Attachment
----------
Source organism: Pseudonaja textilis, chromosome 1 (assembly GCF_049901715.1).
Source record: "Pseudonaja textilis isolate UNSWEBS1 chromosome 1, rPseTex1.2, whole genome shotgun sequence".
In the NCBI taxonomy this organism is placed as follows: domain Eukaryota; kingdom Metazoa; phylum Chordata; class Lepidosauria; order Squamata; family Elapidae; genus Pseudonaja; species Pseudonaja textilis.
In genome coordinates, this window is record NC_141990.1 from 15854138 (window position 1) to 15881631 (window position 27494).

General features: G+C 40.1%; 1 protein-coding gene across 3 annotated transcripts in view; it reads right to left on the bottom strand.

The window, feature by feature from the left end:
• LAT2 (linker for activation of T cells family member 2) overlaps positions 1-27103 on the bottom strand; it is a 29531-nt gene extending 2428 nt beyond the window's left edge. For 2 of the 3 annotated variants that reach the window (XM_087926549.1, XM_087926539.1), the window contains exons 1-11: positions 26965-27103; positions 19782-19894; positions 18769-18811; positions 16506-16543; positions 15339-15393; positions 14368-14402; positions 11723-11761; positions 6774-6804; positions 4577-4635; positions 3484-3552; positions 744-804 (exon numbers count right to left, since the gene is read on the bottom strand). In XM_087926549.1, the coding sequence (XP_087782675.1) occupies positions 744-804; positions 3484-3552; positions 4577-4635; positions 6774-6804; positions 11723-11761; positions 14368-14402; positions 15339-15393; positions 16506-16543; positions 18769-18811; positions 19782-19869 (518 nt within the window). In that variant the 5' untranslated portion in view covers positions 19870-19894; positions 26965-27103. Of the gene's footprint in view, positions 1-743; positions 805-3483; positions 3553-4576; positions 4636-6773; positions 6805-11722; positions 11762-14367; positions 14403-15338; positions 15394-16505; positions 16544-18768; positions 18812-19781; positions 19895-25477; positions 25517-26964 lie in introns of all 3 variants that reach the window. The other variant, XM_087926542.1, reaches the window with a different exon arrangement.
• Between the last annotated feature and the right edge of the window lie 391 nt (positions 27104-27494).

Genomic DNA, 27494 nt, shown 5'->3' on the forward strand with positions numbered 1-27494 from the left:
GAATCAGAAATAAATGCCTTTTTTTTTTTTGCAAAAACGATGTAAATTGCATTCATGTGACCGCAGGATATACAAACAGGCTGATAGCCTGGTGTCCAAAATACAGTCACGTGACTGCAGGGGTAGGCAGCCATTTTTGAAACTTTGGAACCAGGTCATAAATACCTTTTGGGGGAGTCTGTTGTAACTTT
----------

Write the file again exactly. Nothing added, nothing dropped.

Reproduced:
Source organism: Pseudonaja textilis, chromosome 1 (assembly GCF_049901715.1).
Source record: "Pseudonaja textilis isolate UNSWEBS1 chromosome 1, rPseTex1.2, whole genome shotgun sequence".
In the NCBI taxonomy this organism is placed as follows: domain Eukaryota; kingdom Metazoa; phylum Chordata; class Lepidosauria; order Squamata; family Elapidae; genus Pseudonaja; species Pseudonaja textilis.
In genome coordinates, this window is record NC_141990.1 from 15854138 (window position 1) to 15881631 (window position 27494).

General features: G+C 40.1%; 1 protein-coding gene across 3 annotated transcripts in view; it reads right to left on the bottom strand.

The window, feature by feature from the left end:
• LAT2 (linker for activation of T cells family member 2) overlaps positions 1-27103 on the bottom strand; it is a 29531-nt gene extending 2428 nt beyond the window's left edge. For 2 of the 3 annotated variants that reach the window (XM_087926549.1, XM_087926539.1), the window contains exons 1-11: positions 26965-27103; positions 19782-19894; positions 18769-18811; positions 16506-16543; positions 15339-15393; positions 14368-14402; positions 11723-11761; positions 6774-6804; positions 4577-4635; positions 3484-3552; positions 744-804 (exon numbers count right to left, since the gene is read on the bottom strand). In XM_087926549.1, the coding sequence (XP_087782675.1) occupies positions 744-804; positions 3484-3552; positions 4577-4635; positions 6774-6804; positions 11723-11761; positions 14368-14402; positions 15339-15393; positions 16506-16543; positions 18769-18811; positions 19782-19869 (518 nt within the window). In that variant the 5' untranslated portion in view covers positions 19870-19894; positions 26965-27103. Of the gene's footprint in view, positions 1-743; positions 805-3483; positions 3553-4576; positions 4636-6773; positions 6805-11722; positions 11762-14367; positions 14403-15338; positions 15394-16505; positions 16544-18768; positions 18812-19781; positions 19895-25477; positions 25517-26964 lie in introns of all 3 variants that reach the window. The other variant, XM_087926542.1, reaches the window with a different exon arrangement.
• Between the last annotated feature and the right edge of the window lie 391 nt (positions 27104-27494).

Genomic DNA, 27494 nt, shown 5'->3' on the forward strand with positions numbered 1-27494 from the left:
GAATCAGAAATAAATGCCTTTTTTTTTTTTGCAAAAACGATGTAAATTGCATTCATGTGACCGCAGGATATACAAACAGGCTGATAGCCTGGTGTCCAAAATACAGTCACGTGACTGCAGGGGTAGGCAGCCATTTTTGAAACTTTGGAACCAGGTCATAAATACCTTTTGGGGGAGTCTGTTGTAACTTT